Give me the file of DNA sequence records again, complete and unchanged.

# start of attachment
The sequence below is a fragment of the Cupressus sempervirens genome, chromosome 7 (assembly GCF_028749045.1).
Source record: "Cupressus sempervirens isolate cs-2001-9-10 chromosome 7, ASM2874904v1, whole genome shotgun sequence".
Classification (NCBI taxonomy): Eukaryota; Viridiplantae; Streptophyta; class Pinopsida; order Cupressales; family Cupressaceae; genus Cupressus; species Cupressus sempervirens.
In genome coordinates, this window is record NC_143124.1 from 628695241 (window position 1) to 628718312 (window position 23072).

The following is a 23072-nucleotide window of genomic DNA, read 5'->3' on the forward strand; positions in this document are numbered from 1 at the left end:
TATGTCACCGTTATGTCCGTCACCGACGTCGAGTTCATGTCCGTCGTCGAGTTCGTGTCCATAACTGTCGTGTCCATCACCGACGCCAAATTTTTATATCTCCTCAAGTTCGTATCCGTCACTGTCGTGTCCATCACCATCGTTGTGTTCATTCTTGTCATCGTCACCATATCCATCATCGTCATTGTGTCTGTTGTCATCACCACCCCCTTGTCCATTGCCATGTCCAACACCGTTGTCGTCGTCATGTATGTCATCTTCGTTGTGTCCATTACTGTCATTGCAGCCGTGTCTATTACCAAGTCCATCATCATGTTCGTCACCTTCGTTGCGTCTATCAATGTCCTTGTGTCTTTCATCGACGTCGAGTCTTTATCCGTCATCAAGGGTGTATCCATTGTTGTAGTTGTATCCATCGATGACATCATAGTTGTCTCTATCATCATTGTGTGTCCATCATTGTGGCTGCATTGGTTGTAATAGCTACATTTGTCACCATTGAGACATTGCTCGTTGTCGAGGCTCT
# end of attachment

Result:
The sequence below is a fragment of the Cupressus sempervirens genome, chromosome 7 (assembly GCF_028749045.1).
Source record: "Cupressus sempervirens isolate cs-2001-9-10 chromosome 7, ASM2874904v1, whole genome shotgun sequence".
Classification (NCBI taxonomy): Eukaryota; Viridiplantae; Streptophyta; class Pinopsida; order Cupressales; family Cupressaceae; genus Cupressus; species Cupressus sempervirens.
In genome coordinates, this window is record NC_143124.1 from 628695241 (window position 1) to 628718312 (window position 23072).

The following is a 23072-nucleotide window of genomic DNA, read 5'->3' on the forward strand; positions in this document are numbered from 1 at the left end:
TATGTCACCGTTATGTCCGTCACCGACGTCGAGTTCATGTCCGTCGTCGAGTTCGTGTCCATAACTGTCGTGTCCATCACCGACGCCAAATTTTTATATCTCCTCAAGTTCGTATCCGTCACTGTCGTGTCCATCACCATCGTTGTGTTCATTCTTGTCATCGTCACCATATCCATCATCGTCATTGTGTCTGTTGTCATCACCACCCCCTTGTCCATTGCCATGTCCAACACCGTTGTCGTCGTCATGTATGTCATCTTCGTTGTGTCCATTACTGTCATTGCAGCCGTGTCTATTACCAAGTCCATCATCATGTTCGTCACCTTCGTTGCGTCTATCAATGTCCTTGTGTCTTTCATCGACGTCGAGTCTTTATCCGTCATCAAGGGTGTATCCATTGTTGTAGTTGTATCCATCGATGACATCATAGTTGTCTCTATCATCATTGTGTGTCCATCATTGTGGCTGCATTGGTTGTAATAGCTACATTTGTCACCATTGAGACATTGCTCGTTGTCGAGGCTCT